Ambarin Afsar takes the Samsung MV800 out for a spin and tries to figureout whether there is more to the point-and-shoot than its flip-out LCD.
With more people using smartphones and having access to a number of dedicated photo apps, it is no wonder that the point-andshoot camera market has been shrinking. At such a time, the Samsung MV800 arrives with a smartphone-like user experience and plenty of app-like shooting modes that can be instantly applied to images, without the need for a computer. However, is the camera well-placed for a fightback or does it just end up seeming gimmicky? We find out.
An update of Samsung’s DualView line, known for its unique camera face-mounted LCDs, the 16.2MP MV800 abandons the second screen in favour of a pivoting 3-inch flip-out LCD touchscreen. Essentially, the 3-inch screen is hinged on top of the body and can be rotated through 180°. So, if you are an avid video blogger or just someone who enjoys photographing yourself, then this will definitely appeal to you.
However, the camera lacks any Wi-Fi capability, which is extremely strange considering that the MV800 is clearly targeted at young people who use social networking sites extensively and are likely to want to share images online. Stranger still is the fact that Samsung already offers these functions with the SH100, a camera that released in January 2011. It would have been only logical to include the same in the MV800, which released in September 2011.
Besides the much-publicised LCD, the MV800 has a 5x zoom lens that offers a decent zoom range of 26–130mm (35mm equivalent). The camera also has Dual Image Stabilisation, which means that it makes use of sensor shift IS as well as digital IS.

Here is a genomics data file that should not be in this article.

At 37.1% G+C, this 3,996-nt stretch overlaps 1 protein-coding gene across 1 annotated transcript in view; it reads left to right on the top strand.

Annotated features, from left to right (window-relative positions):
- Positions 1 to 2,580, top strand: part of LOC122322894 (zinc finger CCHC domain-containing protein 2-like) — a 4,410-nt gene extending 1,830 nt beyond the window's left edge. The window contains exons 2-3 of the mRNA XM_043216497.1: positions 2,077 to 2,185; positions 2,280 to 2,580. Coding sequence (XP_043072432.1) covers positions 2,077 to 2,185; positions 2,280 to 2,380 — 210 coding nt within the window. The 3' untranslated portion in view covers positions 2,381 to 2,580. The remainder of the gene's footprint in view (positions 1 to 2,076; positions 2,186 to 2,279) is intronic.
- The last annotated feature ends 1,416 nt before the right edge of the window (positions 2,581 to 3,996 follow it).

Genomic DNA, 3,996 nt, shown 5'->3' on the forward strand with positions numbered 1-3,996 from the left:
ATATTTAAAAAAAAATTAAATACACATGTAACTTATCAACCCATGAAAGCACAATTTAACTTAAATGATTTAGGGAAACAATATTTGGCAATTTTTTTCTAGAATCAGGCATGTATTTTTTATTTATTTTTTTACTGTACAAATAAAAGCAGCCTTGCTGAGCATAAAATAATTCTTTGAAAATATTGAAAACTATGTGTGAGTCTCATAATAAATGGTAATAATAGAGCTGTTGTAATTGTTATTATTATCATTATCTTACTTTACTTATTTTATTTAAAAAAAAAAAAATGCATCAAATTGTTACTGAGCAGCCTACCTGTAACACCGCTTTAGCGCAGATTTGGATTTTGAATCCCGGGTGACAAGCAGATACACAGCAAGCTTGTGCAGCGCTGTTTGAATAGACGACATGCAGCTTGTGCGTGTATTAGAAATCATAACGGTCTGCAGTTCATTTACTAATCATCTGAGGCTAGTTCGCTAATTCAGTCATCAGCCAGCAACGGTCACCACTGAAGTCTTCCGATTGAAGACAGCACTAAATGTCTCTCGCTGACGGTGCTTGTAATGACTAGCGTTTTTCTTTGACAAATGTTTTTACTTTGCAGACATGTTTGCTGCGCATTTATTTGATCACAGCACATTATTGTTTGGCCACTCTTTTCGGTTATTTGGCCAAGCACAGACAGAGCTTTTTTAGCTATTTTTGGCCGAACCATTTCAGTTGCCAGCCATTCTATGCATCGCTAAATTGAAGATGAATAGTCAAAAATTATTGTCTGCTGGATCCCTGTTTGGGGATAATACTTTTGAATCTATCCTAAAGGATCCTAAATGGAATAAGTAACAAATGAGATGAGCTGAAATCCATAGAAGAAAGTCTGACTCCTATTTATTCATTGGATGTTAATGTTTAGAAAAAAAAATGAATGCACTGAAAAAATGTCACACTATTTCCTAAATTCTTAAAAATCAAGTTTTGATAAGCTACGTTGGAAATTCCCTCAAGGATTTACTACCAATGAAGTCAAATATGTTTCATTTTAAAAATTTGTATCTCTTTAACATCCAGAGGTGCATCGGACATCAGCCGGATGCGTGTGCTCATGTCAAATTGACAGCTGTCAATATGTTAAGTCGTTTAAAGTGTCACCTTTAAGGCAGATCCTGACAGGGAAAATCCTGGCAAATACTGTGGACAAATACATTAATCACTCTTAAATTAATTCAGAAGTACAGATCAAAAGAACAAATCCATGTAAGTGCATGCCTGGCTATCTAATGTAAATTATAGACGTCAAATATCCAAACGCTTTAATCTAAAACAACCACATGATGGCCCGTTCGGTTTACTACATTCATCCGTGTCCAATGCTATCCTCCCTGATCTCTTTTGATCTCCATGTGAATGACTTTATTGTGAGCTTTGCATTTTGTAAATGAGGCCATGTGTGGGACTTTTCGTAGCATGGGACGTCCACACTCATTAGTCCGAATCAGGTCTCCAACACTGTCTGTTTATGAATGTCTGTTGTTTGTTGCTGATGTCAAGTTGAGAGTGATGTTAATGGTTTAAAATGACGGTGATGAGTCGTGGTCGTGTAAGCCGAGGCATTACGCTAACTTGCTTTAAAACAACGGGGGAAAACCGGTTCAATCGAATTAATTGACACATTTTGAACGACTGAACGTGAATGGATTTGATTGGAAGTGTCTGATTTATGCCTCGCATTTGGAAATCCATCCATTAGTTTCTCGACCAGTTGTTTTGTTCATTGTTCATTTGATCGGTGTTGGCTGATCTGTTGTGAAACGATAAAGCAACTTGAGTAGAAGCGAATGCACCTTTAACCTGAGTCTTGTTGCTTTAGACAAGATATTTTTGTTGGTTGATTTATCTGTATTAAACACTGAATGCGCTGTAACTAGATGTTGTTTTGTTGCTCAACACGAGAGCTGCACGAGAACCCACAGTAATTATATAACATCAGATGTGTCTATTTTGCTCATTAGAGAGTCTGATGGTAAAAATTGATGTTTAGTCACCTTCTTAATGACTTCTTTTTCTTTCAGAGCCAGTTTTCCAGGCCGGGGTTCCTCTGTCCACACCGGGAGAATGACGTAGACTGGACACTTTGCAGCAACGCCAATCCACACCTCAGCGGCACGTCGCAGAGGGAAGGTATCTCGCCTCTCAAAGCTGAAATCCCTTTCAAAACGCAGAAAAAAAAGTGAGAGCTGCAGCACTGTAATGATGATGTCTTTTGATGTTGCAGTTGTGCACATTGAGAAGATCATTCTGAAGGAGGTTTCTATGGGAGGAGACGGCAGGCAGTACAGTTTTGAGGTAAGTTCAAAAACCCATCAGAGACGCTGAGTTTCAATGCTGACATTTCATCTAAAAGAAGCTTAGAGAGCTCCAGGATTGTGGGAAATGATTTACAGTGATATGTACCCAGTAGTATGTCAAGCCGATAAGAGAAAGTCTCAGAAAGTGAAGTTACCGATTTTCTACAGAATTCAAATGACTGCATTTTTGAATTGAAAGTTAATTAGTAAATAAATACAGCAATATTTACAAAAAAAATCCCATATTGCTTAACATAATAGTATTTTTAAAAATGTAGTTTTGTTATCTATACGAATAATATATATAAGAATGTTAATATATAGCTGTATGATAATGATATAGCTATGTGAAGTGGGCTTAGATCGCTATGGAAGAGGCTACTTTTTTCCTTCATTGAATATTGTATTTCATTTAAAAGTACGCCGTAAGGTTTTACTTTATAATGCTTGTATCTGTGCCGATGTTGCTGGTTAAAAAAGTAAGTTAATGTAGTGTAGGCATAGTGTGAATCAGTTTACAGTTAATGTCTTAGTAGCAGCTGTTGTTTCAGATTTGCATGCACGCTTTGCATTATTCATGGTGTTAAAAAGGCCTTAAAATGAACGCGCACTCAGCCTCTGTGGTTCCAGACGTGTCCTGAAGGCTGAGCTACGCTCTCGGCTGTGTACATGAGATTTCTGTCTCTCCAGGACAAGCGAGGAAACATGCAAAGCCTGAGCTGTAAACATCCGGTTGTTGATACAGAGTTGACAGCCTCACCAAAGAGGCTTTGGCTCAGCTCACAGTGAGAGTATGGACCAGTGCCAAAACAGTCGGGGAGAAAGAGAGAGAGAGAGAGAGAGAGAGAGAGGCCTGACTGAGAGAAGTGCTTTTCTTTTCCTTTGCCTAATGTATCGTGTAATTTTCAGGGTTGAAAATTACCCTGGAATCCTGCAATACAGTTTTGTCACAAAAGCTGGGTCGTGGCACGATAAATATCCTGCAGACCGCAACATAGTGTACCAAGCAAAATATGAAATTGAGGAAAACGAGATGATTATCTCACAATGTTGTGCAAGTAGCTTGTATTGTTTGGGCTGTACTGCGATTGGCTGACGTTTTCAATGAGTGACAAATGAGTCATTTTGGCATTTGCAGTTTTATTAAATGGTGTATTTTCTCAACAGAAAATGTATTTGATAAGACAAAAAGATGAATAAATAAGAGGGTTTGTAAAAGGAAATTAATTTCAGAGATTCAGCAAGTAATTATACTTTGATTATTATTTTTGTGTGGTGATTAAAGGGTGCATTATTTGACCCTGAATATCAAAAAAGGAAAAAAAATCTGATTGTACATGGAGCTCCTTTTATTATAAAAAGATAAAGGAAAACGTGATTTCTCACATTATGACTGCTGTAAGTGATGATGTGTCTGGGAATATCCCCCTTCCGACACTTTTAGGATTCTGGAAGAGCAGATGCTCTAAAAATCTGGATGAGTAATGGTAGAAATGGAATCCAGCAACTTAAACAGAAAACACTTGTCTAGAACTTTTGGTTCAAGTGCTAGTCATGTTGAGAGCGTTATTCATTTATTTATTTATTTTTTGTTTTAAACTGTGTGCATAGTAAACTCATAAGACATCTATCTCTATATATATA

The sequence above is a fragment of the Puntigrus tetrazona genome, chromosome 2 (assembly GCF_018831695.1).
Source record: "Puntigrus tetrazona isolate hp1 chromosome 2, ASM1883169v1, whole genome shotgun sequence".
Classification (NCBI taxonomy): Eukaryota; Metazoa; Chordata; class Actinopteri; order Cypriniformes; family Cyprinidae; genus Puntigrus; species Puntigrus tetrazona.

Weighing only 121g, the MV800 is among the first pocketable cameras with a pivotable LCD. A slim camera, it is likely to slip out of your hands if you do not use a camera strap. The camera’s rear is dominated with the LCD, which is bright and crisp. Only two buttons, Home and Playback, are located to the right of the LCD. A power button, shutter release and zoom rocker can be found on the top of the camera.
When you flip up the display, a second shutter release button is revealed. A nifty feature, this allows you to access the shutter release when the LCD covers the conventional shutter release button. The back of the camera is covered with a textured pattern which makes it easier to grip. While the LCD is attached to the body with a single hinge, the camera feels sturdy.
Regrettably, however, the camera supports only microSD and microSDHC cards which can be flimsy and inconvenient to use.
The camera has six Scene modes, 13 Photo Filters and 11 Movie Filters such as Old Film and Half Tone Dot, amongst other modes. Frankly, I found myself spoilt for choice. However, despite these quick filters, I found myself using the Program mode more due to the degree of control and customisability that it offered.
With a frame rate of less than a second and a flash recharge rate of 4 seconds, the camera is not one of the fastest ones around. The image quality of the MV800 is generally pretty good. Of course, once you start examining images at 100%, the limitations of the small sensor become apparent especially at higher ISO values, but viewed at smaller sizes, the MV800 offers bright, naturallooking images.
The metering and auto white balance are generally accurate. The lens delivers sharp results, especially in the centre of the frame.
Priced at Rs. 15,990, the Samsung MV800 is not the fastest camera on the market, but then it is not really designed to be fast. It is easy-to-use, flexible and fun. Measured only on these credentials, it scores well, but there are a few things we would like to see in an update, such as inbuilt Wi-Fi and direct social networking integration.
720p HD video, touchscreen flip-out LCD, plenty of fun filters
An average performer, susceptible to slight fringing, usable images up to ISO 1600
Extremely lightweight yet feels sturdy
Likely to slip out of your hands if used without a camera strap
Warranty & Support
2 years warranty, 75 service centres
Value For Money: 3/5 stars